So when it finally happened, yeah, it started. It’s like when you finally broke through, it just the wall came down and we plowed through. But as a band, we had done so much, experienced so much, it was like … I don’t want to say too little, too late, but it was almost like … “Big whoop” is not the word, either, but we had already played arenas. Opening up for people that were in the Tri-State area, for Judas Priest and Blue Oyster Cult.
We had been in arenas, we’d recorded in the top recording studios, our demos, in Electric Lady with Eddie Kramer. I remember the Rolling Stones doing Some Girls down the hall. I mean, we had bodyguards in the Tri-State area. We had thousands and thousands of fans. So in a microcosm, we were rock stars, but we hadn’t received it on an international level. So when it finally happened, it was like, “It’s about time.” That was the feeling. “It’s about damned time.”
I remember at the Episcopal Church that my wife and I belonged to … in Connecticut, actually during that period … And I know you ultimately turned to the Episcopal Church as well.
But I remember being called after a particular mass to a meeting almost of the church elders about the whole PMRC thing that was going on.
Which was pretty awkward, I might say. Can you describe what it was like being there with John Denver, Frank Zappa in the middle of all of that fight?
At the time we were in the center of the controversy. There was a list called the Filthy 15, and We’re Not Gonna Take It was on there for violence. It was a violent song, apparently.
We were dealing with protests at our shows and picket lines, especially down in the Bible Belt. Shows canceled because our New York mouths, the things we said on stage got me arrested down in Texas. So I was very much in the middle of it and it felt … We were Twisted effing Sister, man. I mean, I kind of expected it.
And when they asked me to go to Washington to testify, I viewed it as carrying the flag into battle. I said, “Wow.” I thought, “I’m going to lead the army into battle.”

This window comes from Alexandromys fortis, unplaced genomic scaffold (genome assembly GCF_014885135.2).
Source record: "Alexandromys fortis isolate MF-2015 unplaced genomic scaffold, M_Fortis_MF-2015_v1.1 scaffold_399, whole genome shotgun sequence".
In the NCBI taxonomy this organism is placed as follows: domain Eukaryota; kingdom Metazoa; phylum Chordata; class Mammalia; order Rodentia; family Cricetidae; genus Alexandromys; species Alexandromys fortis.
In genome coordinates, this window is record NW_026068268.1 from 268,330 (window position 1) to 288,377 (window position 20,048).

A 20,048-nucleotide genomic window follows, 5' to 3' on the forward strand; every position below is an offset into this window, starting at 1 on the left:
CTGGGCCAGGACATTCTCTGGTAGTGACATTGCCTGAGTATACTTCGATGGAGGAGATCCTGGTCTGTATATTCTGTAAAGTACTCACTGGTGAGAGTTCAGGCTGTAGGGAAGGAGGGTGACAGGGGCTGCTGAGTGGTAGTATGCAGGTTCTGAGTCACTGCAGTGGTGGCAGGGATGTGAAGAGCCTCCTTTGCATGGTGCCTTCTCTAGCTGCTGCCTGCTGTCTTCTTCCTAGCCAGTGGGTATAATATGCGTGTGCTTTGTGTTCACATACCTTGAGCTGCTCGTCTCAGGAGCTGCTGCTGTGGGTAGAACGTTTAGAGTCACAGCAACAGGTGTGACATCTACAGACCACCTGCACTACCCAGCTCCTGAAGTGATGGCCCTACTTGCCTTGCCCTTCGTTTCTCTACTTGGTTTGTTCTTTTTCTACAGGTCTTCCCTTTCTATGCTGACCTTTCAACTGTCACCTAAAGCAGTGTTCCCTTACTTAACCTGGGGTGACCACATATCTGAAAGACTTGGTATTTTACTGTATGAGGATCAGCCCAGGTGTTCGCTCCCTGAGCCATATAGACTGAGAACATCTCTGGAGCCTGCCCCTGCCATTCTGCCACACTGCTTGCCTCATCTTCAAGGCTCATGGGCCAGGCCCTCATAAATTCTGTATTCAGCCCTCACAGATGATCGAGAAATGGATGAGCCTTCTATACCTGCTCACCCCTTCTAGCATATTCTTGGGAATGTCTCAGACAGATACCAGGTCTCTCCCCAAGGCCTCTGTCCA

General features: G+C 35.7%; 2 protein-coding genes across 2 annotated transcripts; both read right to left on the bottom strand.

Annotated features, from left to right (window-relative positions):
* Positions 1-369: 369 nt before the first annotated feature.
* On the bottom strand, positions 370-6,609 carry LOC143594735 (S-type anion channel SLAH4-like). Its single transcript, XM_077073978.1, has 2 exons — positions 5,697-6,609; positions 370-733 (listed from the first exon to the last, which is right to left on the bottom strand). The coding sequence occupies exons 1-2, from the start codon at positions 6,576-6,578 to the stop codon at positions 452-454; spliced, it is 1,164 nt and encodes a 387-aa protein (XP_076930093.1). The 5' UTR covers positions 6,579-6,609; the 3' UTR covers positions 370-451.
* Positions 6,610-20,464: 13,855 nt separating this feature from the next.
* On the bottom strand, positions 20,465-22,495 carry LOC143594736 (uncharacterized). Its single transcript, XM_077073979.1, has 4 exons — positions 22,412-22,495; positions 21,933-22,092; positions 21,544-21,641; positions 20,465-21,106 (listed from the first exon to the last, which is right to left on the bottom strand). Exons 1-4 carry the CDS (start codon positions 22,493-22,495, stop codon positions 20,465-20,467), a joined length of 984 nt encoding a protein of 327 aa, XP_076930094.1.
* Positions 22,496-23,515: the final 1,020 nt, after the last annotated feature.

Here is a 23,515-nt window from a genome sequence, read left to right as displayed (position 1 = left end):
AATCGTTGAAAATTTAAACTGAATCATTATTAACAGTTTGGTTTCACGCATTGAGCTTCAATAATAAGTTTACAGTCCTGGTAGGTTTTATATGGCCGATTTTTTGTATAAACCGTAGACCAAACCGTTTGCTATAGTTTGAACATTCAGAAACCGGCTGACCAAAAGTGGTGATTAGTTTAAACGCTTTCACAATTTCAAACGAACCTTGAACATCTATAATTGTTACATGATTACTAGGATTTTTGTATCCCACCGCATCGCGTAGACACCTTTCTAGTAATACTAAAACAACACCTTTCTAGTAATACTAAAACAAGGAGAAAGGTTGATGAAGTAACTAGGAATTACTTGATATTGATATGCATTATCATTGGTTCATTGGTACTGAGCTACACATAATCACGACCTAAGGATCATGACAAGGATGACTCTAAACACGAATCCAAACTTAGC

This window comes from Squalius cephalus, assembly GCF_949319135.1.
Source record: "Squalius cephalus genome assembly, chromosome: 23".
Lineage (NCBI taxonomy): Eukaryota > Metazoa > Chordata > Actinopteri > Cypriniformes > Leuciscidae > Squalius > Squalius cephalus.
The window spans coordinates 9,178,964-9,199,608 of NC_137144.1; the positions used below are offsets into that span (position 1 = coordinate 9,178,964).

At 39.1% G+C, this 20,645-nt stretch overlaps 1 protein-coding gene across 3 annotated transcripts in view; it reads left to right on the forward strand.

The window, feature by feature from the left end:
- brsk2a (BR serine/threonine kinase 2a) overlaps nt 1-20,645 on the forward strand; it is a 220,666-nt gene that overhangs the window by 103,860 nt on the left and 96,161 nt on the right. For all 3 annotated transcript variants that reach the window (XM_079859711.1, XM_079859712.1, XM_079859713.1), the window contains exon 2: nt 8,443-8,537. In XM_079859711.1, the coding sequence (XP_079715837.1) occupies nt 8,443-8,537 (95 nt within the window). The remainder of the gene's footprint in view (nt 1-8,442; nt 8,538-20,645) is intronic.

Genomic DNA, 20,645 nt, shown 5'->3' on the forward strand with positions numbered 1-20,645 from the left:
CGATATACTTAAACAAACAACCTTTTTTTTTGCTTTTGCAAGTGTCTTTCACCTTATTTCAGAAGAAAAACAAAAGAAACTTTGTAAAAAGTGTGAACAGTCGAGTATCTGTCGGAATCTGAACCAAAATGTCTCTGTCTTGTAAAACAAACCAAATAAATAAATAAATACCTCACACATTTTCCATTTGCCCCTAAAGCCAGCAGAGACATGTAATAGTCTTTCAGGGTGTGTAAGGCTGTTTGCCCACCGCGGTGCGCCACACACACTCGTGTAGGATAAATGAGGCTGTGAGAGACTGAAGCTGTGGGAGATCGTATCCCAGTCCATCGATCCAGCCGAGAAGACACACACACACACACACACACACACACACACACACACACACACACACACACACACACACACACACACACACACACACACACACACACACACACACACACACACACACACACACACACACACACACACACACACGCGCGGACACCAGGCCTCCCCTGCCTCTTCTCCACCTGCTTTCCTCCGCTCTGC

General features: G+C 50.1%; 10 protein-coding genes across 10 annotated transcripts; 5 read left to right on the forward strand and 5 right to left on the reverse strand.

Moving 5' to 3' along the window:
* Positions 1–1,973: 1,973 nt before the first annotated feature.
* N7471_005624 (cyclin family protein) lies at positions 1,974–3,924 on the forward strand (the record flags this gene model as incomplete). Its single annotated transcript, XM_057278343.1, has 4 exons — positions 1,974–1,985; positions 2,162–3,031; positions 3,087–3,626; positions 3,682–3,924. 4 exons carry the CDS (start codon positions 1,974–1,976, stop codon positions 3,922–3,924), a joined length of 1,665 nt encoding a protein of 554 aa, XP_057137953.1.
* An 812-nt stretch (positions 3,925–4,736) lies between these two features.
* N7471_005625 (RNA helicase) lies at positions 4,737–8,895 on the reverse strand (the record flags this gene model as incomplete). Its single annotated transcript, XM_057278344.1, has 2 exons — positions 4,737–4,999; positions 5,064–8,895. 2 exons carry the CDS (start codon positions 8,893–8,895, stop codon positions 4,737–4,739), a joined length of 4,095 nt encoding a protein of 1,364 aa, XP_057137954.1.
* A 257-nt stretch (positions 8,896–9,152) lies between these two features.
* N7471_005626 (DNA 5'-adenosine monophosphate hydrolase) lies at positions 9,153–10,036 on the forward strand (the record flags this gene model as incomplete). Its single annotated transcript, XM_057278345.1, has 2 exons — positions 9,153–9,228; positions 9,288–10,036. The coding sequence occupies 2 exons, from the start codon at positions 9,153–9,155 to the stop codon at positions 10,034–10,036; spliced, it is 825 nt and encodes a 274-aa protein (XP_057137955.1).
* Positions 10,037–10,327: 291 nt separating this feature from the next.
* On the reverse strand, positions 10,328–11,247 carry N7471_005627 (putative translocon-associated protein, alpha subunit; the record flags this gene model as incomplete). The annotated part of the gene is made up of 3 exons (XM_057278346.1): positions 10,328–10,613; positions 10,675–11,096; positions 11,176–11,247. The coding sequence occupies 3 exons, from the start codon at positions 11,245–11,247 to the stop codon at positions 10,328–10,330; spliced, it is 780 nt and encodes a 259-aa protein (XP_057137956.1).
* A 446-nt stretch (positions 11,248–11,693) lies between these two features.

I didn’t know until well later that John Denver and Frank Zappa; both may they rest in peace; were both going to be there, neither who was on the list. Neither who was a targeted band or artist. And to their credit, they stepped forward at a time, it turned out, not many people did. Not many people stepped up.
As a matter of fact, after those Senate hearings, I was pretty much canceled. It was before they called it canceling, but I became Public Enemy Number One. And it really hurt Twisted’s career that I stepped forward like that.
Alice Cooper once said to me, “Why’d you do that?” He said, “You should have just said, ‘It’s all true. It’s all true.'”
Because what they were accusing us of fed the rock and roll ethos; it fed the image of rock and roll. Me stepping forward and showing them they were wrong; I was intelligent and I didn’t drink and I didn’t do drugs and I was married and I was a Christian and I had a child; that was not rock and roll.
And it was damaging to my image because unbeknownst to me, people want lifestylers. They want not just people who are rocking out on stage, they want you doing the same thing off stage. And me, I was just recovering from every show. So I didn’t live the rock and roll lifestyle. I was rock and roll.
But be that as it may, I didn’t know what Frank and John would be about. Frank, of course, is always fucking disdainful of anything normal. Meeting him was amazing, and he went in there and kicked ass.
John Denver was a big surprise. At that point, he was so mom and apple pie with his annual Christmas special. We thought he might turn on rock and roll, but he didn’t. And Frank and I were cheering in the back room.